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Iowans Encouraged to Examine Health-Care Bill

The former director of the Congressional Budget Office says he's disappointed that congressional leaders haven't been more outspoken in their defense of the nonpartisan CBO. (Robert Jones/Pixabay)
The former director of the Congressional Budget Office says he's disappointed that congressional leaders haven't been more outspoken in their defense of the nonpartisan CBO. (Robert Jones/Pixabay)
July 17, 2017

DES MOINES, Iowa – The nonpartisan Congressional Budget Office is set to release its analysis of the latest Republican health care bill Monday, but the CBO's former director says you don't have to have pundits or anyone else interpret it for you.

Doug Elmendorf, who served as CBO director from 2009 to 2015, says the analysis is not only a public document, it's a document that's readily available and understandable even though it's also detailed.

"But you don't have to be an economist or a physician or have any other particular expertise to get the gist of CBO's work by reading it directly from the website," he points out.

The White House on Friday took aim at the CBO, releasing a video that claimed the CBO used bad assumptions and bad math. Ironically, the original video misspelled "inaccurately" before being re-posted.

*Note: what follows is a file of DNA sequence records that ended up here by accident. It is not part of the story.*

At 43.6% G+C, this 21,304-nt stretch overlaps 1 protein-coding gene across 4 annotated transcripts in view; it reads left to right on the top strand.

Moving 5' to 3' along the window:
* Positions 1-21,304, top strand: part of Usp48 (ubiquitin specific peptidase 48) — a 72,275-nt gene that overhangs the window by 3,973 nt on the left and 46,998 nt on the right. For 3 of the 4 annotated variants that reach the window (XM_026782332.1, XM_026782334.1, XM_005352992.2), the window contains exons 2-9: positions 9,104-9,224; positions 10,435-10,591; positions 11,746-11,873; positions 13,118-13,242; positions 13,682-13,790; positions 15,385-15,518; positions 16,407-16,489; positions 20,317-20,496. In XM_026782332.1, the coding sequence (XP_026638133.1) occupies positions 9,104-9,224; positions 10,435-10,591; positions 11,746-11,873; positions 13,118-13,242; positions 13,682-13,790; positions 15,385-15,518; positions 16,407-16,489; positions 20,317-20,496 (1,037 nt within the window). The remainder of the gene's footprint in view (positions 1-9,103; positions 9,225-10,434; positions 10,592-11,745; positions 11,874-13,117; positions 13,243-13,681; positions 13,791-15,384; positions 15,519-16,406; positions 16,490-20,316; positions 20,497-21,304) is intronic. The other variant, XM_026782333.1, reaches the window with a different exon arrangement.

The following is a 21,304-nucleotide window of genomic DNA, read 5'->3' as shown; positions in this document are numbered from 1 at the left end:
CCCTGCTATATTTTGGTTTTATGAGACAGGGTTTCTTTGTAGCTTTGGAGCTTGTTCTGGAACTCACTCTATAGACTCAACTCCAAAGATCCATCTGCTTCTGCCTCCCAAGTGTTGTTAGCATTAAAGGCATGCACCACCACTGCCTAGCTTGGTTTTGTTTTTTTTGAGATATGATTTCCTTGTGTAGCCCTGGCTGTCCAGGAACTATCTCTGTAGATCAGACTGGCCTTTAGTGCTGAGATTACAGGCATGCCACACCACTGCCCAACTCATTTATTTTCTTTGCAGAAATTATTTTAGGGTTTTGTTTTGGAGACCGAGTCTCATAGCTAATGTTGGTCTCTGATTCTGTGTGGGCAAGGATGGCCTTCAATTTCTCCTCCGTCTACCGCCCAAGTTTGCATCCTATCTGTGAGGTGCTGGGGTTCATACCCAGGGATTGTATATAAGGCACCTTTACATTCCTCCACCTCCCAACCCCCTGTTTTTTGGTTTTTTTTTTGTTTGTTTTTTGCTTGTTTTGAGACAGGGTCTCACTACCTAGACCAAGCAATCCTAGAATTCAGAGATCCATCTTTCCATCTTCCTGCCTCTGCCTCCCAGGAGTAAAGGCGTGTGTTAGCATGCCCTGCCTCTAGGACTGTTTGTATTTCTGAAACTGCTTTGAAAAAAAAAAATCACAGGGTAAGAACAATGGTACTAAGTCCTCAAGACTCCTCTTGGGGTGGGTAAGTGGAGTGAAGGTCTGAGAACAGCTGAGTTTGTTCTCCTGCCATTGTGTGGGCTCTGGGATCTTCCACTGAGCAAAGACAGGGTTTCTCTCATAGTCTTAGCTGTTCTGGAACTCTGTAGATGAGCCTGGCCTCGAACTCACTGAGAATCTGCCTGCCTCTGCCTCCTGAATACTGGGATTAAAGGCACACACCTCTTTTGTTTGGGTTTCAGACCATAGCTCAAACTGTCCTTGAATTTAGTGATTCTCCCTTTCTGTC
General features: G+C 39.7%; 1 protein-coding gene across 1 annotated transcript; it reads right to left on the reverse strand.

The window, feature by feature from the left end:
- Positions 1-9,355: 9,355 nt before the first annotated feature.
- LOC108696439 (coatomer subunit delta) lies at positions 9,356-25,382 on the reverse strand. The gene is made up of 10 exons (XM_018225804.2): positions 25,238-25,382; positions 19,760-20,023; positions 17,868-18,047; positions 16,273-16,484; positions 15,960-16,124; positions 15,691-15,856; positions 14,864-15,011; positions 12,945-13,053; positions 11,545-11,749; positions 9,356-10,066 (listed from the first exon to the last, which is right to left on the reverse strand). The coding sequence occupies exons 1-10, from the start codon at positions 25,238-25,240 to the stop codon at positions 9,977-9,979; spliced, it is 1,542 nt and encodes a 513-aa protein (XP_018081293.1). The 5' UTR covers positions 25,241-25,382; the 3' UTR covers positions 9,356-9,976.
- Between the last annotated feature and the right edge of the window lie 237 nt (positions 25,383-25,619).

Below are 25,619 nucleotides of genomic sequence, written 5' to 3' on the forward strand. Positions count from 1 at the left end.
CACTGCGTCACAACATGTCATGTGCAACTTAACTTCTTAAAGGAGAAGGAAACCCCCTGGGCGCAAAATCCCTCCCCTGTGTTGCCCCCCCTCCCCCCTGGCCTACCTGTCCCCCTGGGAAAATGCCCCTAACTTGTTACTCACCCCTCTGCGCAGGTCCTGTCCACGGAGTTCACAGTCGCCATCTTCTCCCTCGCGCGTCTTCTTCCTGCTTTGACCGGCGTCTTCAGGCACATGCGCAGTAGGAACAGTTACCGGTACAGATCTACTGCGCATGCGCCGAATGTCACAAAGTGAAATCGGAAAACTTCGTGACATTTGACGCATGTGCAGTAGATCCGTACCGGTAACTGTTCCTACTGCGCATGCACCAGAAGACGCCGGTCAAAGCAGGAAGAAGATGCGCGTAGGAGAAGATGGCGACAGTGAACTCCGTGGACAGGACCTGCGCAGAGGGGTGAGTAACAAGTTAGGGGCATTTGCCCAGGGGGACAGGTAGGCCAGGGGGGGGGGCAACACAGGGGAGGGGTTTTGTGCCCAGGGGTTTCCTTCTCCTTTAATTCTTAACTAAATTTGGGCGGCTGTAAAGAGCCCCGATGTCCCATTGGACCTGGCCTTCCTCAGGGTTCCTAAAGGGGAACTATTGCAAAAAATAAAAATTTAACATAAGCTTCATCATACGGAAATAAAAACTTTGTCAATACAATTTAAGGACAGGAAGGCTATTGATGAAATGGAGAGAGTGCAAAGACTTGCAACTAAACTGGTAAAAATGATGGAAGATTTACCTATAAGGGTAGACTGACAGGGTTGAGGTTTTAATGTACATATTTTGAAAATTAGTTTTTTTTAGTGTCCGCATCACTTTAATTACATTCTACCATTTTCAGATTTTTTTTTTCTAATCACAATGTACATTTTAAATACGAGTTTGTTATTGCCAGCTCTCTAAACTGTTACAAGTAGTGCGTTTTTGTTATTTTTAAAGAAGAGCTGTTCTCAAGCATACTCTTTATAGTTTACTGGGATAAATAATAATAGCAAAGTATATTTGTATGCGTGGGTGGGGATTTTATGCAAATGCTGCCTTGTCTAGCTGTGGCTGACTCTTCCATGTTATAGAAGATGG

Elmendorf, who is now dean of the John F. Kennedy School of Government at Harvard University, says the CBO has felt pressure over the years from both Democrats and Republicans, but he's never before heard the kind of criticism being levied by the current administration.

He says every former CBO director has stories to tell about the political pressures he faced, adding that for more than four decades, they resisted those pressures.

"I am terribly distressed by the state of our politics,” he stresses. “I don't want to live in a country where everyone thinks alike, but I do want to live in a country where people listen with civility."

Elmendorf says he can't predict the specifics of what will be in the CBO analysis because it's such a complex process. He notes, however, that the fundamentals of the latest health care plan have not changed.

Kevin Patrick Allen, Public News Service - IA